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January 9, 2015

Why 2015 Could Be a Bad Year for Stocks

By Michael Lombardi, MBA Profit Confidential
When you take all the fluff out of the markets, like artificially low interest rates and other easy monetary support from the Federal Reserve, we need to realize (at the end of the day) that stocks trade on a fundamental called corporate earnings. And going into 2015, as I’ll detail below, corporate earnings are weak at best.

Earnings Guidance Dismal, Growth Rate in Slump

As of December 12, 106 companies on the S&P 500 have issued guidance on their corporate earnings for this final quarter of 2014. Of these companies, 85 have issued negative guidance, while only 21 have issued positive guidance.
In other words, for every one company issuing positive guidance, there are more than four issuing negative guidance. Of all the S&P 500 companies, 80% that are issuing guidance for 4Q14 expect their earnings to be dismal. (Source: FactSet, December 12, 2014.)
Analysts are cutting estimates very quickly, too. At the end of September, for 4Q14, analysts were expecting corporate earnings for the S&P 500 companies to grow by 8.4%. This rate has now dropped to just three percent—a decline of more than 64% in estimates. (Source: Ibid.)
And the real problem is revenue growth—it’s just not there.
For the fourth quarter we are in right now, revenue for S&P 500 companies is expected to grow by just 1.4%. This is below the average of 3.5% over the last three years…telling me that American companies aren’t able to sell more.

Earnings Delusion & Trickery

As real earnings and revenue growth is a struggle, companies resort to stock buyback programs to push per-share earnings higher—a grand illusion.
In the third quarter of 2014, S&P 500 companies spent $143.4 billion on share buybacks—up 16% from the same period a year earlier. On a trailing 12-month basis, S&P 500 companies spent $567.2 billion on share buybacks, representing an increase of 27% year-over-year. (Source: FactSet, December 16, 2014.)
In the third quarter of this year, an astonishing 75% of the S&P 500 companies bought back their shares!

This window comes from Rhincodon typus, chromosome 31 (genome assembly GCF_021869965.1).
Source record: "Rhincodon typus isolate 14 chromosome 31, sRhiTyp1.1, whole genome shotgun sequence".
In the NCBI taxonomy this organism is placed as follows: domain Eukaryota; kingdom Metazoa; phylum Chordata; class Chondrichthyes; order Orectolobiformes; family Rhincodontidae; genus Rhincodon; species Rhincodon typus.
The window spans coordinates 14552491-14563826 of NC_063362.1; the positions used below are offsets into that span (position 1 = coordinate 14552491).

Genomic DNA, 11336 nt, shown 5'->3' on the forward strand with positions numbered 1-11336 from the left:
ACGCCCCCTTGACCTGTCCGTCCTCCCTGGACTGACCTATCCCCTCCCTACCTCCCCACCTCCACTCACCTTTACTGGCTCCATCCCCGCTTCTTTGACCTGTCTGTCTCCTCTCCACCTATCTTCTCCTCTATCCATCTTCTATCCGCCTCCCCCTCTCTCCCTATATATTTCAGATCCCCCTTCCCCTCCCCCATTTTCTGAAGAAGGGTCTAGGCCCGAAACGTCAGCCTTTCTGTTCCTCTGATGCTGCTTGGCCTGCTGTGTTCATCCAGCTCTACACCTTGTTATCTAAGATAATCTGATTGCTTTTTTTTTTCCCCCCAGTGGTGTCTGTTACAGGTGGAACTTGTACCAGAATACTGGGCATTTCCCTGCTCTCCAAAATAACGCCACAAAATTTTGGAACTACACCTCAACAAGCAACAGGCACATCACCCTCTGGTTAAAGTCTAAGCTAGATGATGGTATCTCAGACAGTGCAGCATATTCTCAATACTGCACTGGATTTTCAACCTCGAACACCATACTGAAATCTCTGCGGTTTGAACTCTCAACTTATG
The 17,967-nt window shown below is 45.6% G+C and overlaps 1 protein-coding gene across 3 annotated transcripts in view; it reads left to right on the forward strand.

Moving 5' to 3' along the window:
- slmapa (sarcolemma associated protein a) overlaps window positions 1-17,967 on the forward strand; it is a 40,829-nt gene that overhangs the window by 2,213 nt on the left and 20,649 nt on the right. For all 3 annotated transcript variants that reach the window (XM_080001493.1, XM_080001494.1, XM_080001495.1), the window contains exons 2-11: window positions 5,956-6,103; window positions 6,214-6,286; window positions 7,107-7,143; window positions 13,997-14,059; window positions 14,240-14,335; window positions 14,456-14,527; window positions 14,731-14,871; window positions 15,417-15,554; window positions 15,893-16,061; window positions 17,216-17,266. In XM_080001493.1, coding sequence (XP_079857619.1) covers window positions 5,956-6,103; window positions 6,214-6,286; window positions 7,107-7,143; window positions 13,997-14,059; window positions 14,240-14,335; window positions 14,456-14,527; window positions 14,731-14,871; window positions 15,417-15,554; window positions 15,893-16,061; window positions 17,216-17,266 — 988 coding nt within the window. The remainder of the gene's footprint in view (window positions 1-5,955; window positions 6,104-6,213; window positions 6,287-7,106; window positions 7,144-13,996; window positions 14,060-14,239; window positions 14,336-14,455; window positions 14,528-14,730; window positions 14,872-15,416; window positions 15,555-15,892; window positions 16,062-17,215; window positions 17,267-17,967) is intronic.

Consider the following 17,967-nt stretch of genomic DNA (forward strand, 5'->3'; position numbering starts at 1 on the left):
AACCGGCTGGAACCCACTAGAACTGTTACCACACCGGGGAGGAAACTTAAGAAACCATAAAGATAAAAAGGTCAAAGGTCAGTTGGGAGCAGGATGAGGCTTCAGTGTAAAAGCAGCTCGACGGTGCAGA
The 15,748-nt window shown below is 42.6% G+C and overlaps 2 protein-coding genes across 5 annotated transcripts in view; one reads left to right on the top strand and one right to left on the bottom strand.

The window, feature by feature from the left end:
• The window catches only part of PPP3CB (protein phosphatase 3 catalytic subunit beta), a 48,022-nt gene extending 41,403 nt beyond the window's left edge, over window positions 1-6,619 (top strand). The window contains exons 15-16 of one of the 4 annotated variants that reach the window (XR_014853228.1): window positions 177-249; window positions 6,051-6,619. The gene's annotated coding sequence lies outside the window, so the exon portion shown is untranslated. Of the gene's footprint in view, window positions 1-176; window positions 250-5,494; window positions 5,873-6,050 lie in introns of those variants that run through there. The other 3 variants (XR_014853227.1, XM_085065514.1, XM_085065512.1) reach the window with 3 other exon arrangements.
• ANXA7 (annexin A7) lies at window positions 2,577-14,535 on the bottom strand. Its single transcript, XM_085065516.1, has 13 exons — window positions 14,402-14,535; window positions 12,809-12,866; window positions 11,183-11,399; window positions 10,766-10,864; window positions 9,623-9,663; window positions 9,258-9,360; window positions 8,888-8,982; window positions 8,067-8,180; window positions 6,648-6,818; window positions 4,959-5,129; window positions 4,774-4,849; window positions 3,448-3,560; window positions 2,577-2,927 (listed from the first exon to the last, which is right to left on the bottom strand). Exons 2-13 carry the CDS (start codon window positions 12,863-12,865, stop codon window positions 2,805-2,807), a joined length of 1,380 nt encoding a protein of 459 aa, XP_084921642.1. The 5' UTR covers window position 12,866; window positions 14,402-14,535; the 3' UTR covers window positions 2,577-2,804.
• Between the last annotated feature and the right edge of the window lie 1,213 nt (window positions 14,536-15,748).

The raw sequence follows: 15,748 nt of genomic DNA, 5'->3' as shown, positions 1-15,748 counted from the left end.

Here’s just one example of how share buybacks give investors a false impression:
For the first nine months of 2014, International Business Machines Corporation (NYSE/IBM)—a component of the Dow Jones Industrial Average—reported net income of $6.44 per diluted share. In the same period a year ago, this company reported net income of $9.27. Looks like IBM’s earnings declined by 30.5% on the surface. (Source: International Business Machines Corporation, October 20, 2014.)
But digging deeper, we find that in the first nine months of this year, IBM reduced its share count by 8.6%—from 1.11 billion shares to 1.01 million shares outstanding. If IBM didn’t purchase any of it shares, its earnings per share would be $5.88 per diluted share in the first nine months of 2014, a decline of 36.5%. With the help of its stock buyback program, IBM essentially improved its earnings per share by 16%.
Dear reader, I can’t stress this enough: the only thing that’s keeping key stock indices alive is the Federal Reserve. For some time now, my belief has been that the easy money policies of the Fed have supported the stock market. And stock buybacks are one way that has happened—by keeping interest rates artificially low for so long, public companies have been able to borrow billions of dollars on the cheap to buy back their own shares and support their market valuations.
If the S&P 500 is already trading near a record-high price/earnings multiple of 20.08, while corporate earnings are growing at only three percent (supported by stock buyback programs) and revenue growth is only 1.4% (a less manipulated number), how can stocks continue to move higher?
The stock market bubble will burst. It is only a matter of time.
About the Author - Michael Lombardi, MBA at Profit Confidential, a daily publication for Lombardi Financial customers.  (EconMatters author archive Here
The views and opinions expressed herein are the author's own, and do not necessarily reflect those of EconMatters.

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